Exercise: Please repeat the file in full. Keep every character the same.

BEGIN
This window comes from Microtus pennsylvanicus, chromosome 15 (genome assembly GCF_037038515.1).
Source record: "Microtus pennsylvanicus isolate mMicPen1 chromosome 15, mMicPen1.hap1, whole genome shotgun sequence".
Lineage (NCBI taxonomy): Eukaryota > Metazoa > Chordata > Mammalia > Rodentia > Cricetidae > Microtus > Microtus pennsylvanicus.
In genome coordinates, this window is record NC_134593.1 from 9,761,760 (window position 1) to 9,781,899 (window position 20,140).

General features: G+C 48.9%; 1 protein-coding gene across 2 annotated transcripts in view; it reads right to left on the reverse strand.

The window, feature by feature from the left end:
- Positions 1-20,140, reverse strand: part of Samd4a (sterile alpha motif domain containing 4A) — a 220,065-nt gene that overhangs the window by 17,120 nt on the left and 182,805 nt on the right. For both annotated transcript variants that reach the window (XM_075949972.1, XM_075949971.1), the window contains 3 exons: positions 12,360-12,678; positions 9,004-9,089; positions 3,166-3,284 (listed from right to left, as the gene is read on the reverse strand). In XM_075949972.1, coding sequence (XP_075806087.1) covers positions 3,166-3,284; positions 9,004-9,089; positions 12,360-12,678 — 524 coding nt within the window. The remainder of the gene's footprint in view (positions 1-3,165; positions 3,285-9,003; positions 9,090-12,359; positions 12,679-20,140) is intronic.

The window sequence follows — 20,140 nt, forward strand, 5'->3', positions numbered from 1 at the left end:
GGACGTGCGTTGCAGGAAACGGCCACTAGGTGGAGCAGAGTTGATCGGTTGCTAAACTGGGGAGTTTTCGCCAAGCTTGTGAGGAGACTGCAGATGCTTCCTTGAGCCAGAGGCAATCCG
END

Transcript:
This window comes from Microtus pennsylvanicus, chromosome 15 (genome assembly GCF_037038515.1).
Source record: "Microtus pennsylvanicus isolate mMicPen1 chromosome 15, mMicPen1.hap1, whole genome shotgun sequence".
Lineage (NCBI taxonomy): Eukaryota > Metazoa > Chordata > Mammalia > Rodentia > Cricetidae > Microtus > Microtus pennsylvanicus.
In genome coordinates, this window is record NC_134593.1 from 9,761,760 (window position 1) to 9,781,899 (window position 20,140).

General features: G+C 48.9%; 1 protein-coding gene across 2 annotated transcripts in view; it reads right to left on the reverse strand.

The window, feature by feature from the left end:
- Positions 1-20,140, reverse strand: part of Samd4a (sterile alpha motif domain containing 4A) — a 220,065-nt gene that overhangs the window by 17,120 nt on the left and 182,805 nt on the right. For both annotated transcript variants that reach the window (XM_075949972.1, XM_075949971.1), the window contains 3 exons: positions 12,360-12,678; positions 9,004-9,089; positions 3,166-3,284 (listed from right to left, as the gene is read on the reverse strand). In XM_075949972.1, coding sequence (XP_075806087.1) covers positions 3,166-3,284; positions 9,004-9,089; positions 12,360-12,678 — 524 coding nt within the window. The remainder of the gene's footprint in view (positions 1-3,165; positions 3,285-9,003; positions 9,090-12,359; positions 12,679-20,140) is intronic.

The window sequence follows — 20,140 nt, forward strand, 5'->3', positions numbered from 1 at the left end:
GGACGTGCGTTGCAGGAAACGGCCACTAGGTGGAGCAGAGTTGATCGGTTGCTAAACTGGGGAGTTTTCGCCAAGCTTGTGAGGAGACTGCAGATGCTTCCTTGAGCCAGAGGCAATCCG